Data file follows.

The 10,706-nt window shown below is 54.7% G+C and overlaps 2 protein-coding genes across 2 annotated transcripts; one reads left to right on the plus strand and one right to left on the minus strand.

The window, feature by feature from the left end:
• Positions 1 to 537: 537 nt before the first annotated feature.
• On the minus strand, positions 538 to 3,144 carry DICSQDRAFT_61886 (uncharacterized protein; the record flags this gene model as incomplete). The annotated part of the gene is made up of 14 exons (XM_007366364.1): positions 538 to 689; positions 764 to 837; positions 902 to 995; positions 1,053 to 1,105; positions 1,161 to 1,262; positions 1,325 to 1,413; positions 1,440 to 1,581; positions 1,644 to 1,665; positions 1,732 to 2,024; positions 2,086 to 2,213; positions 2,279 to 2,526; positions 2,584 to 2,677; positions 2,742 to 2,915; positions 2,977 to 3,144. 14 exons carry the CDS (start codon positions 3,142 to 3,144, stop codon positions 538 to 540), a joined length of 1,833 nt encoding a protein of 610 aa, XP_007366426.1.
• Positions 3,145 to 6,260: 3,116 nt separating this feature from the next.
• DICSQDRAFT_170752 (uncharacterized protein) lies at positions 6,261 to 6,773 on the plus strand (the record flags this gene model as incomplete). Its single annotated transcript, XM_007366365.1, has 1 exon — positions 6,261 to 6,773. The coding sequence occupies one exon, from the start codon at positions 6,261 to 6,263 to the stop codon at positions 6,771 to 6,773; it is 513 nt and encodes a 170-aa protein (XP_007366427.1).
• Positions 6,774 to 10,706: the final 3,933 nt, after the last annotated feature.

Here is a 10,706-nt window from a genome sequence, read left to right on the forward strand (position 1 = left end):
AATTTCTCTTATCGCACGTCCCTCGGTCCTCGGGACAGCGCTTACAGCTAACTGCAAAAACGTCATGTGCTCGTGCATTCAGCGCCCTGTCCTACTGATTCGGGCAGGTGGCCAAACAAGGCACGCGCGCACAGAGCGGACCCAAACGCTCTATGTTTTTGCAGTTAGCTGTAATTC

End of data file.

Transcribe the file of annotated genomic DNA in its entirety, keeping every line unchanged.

The 10,706-nt window shown below is 54.7% G+C and overlaps 2 protein-coding genes across 2 annotated transcripts; one reads left to right on the plus strand and one right to left on the minus strand.

The window, feature by feature from the left end:
• Positions 1 to 537: 537 nt before the first annotated feature.
• On the minus strand, positions 538 to 3,144 carry DICSQDRAFT_61886 (uncharacterized protein; the record flags this gene model as incomplete). The annotated part of the gene is made up of 14 exons (XM_007366364.1): positions 538 to 689; positions 764 to 837; positions 902 to 995; positions 1,053 to 1,105; positions 1,161 to 1,262; positions 1,325 to 1,413; positions 1,440 to 1,581; positions 1,644 to 1,665; positions 1,732 to 2,024; positions 2,086 to 2,213; positions 2,279 to 2,526; positions 2,584 to 2,677; positions 2,742 to 2,915; positions 2,977 to 3,144. 14 exons carry the CDS (start codon positions 3,142 to 3,144, stop codon positions 538 to 540), a joined length of 1,833 nt encoding a protein of 610 aa, XP_007366426.1.
• Positions 3,145 to 6,260: 3,116 nt separating this feature from the next.
• DICSQDRAFT_170752 (uncharacterized protein) lies at positions 6,261 to 6,773 on the plus strand (the record flags this gene model as incomplete). Its single annotated transcript, XM_007366365.1, has 1 exon — positions 6,261 to 6,773. The coding sequence occupies one exon, from the start codon at positions 6,261 to 6,263 to the stop codon at positions 6,771 to 6,773; it is 513 nt and encodes a 170-aa protein (XP_007366427.1).
• Positions 6,774 to 10,706: the final 3,933 nt, after the last annotated feature.

Here is a 10,706-nt window from a genome sequence, read left to right on the forward strand (position 1 = left end):
AATTTCTCTTATCGCACGTCCCTCGGTCCTCGGGACAGCGCTTACAGCTAACTGCAAAAACGTCATGTGCTCGTGCATTCAGCGCCCTGTCCTACTGATTCGGGCAGGTGGCCAAACAAGGCACGCGCGCACAGAGCGGACCCAAACGCTCTATGTTTTTGCAGTTAGCTGTAATTC